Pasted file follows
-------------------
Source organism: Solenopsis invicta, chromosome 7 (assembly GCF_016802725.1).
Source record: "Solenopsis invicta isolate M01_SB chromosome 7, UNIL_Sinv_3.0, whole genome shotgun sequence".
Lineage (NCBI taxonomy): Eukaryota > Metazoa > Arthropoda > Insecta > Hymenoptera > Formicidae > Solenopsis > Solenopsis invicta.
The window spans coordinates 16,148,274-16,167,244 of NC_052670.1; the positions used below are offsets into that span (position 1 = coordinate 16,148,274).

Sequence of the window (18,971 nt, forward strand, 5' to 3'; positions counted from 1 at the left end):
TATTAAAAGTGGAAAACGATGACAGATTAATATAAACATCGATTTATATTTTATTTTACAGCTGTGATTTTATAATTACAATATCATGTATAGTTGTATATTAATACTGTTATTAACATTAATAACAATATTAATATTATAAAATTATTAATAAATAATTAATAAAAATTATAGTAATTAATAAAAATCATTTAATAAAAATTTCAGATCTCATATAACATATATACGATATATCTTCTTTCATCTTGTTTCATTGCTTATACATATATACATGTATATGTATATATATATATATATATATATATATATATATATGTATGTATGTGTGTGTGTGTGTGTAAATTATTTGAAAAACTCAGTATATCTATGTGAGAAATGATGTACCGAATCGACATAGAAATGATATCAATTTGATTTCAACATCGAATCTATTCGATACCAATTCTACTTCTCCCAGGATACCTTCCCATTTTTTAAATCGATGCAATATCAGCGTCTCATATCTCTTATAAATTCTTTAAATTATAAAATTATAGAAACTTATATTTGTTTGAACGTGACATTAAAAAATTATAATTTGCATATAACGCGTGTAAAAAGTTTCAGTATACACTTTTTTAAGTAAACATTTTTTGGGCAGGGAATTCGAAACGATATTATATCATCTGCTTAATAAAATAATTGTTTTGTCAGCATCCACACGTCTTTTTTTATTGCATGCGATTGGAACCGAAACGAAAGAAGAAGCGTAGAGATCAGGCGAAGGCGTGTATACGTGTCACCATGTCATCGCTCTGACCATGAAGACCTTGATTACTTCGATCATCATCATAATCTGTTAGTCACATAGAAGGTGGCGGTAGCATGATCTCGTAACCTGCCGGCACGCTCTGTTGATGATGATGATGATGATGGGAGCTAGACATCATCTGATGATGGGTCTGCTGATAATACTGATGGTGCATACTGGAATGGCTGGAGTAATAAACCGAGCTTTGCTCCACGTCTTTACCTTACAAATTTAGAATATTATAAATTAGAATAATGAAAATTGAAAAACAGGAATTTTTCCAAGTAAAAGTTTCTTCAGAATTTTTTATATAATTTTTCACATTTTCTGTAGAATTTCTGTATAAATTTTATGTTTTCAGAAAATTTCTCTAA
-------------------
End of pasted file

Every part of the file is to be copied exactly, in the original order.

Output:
Source organism: Solenopsis invicta, chromosome 7 (assembly GCF_016802725.1).
Source record: "Solenopsis invicta isolate M01_SB chromosome 7, UNIL_Sinv_3.0, whole genome shotgun sequence".
Lineage (NCBI taxonomy): Eukaryota > Metazoa > Arthropoda > Insecta > Hymenoptera > Formicidae > Solenopsis > Solenopsis invicta.
The window spans coordinates 16,148,274-16,167,244 of NC_052670.1; the positions used below are offsets into that span (position 1 = coordinate 16,148,274).

Sequence of the window (18,971 nt, forward strand, 5' to 3'; positions counted from 1 at the left end):
TATTAAAAGTGGAAAACGATGACAGATTAATATAAACATCGATTTATATTTTATTTTACAGCTGTGATTTTATAATTACAATATCATGTATAGTTGTATATTAATACTGTTATTAACATTAATAACAATATTAATATTATAAAATTATTAATAAATAATTAATAAAAATTATAGTAATTAATAAAAATCATTTAATAAAAATTTCAGATCTCATATAACATATATACGATATATCTTCTTTCATCTTGTTTCATTGCTTATACATATATACATGTATATGTATATATATATATATATATATATATATATATATATGTATGTATGTGTGTGTGTGTGTGTAAATTATTTGAAAAACTCAGTATATCTATGTGAGAAATGATGTACCGAATCGACATAGAAATGATATCAATTTGATTTCAACATCGAATCTATTCGATACCAATTCTACTTCTCCCAGGATACCTTCCCATTTTTTAAATCGATGCAATATCAGCGTCTCATATCTCTTATAAATTCTTTAAATTATAAAATTATAGAAACTTATATTTGTTTGAACGTGACATTAAAAAATTATAATTTGCATATAACGCGTGTAAAAAGTTTCAGTATACACTTTTTTAAGTAAACATTTTTTGGGCAGGGAATTCGAAACGATATTATATCATCTGCTTAATAAAATAATTGTTTTGTCAGCATCCACACGTCTTTTTTTATTGCATGCGATTGGAACCGAAACGAAAGAAGAAGCGTAGAGATCAGGCGAAGGCGTGTATACGTGTCACCATGTCATCGCTCTGACCATGAAGACCTTGATTACTTCGATCATCATCATAATCTGTTAGTCACATAGAAGGTGGCGGTAGCATGATCTCGTAACCTGCCGGCACGCTCTGTTGATGATGATGATGATGATGGGAGCTAGACATCATCTGATGATGGGTCTGCTGATAATACTGATGGTGCATACTGGAATGGCTGGAGTAATAAACCGAGCTTTGCTCCACGTCTTTACCTTACAAATTTAGAATATTATAAATTAGAATAATGAAAATTGAAAAACAGGAATTTTTCCAAGTAAAAGTTTCTTCAGAATTTTTTATATAATTTTTCACATTTTCTGTAGAATTTCTGTATAAATTTTATGTTTTCAGAAAATTTCTCTAA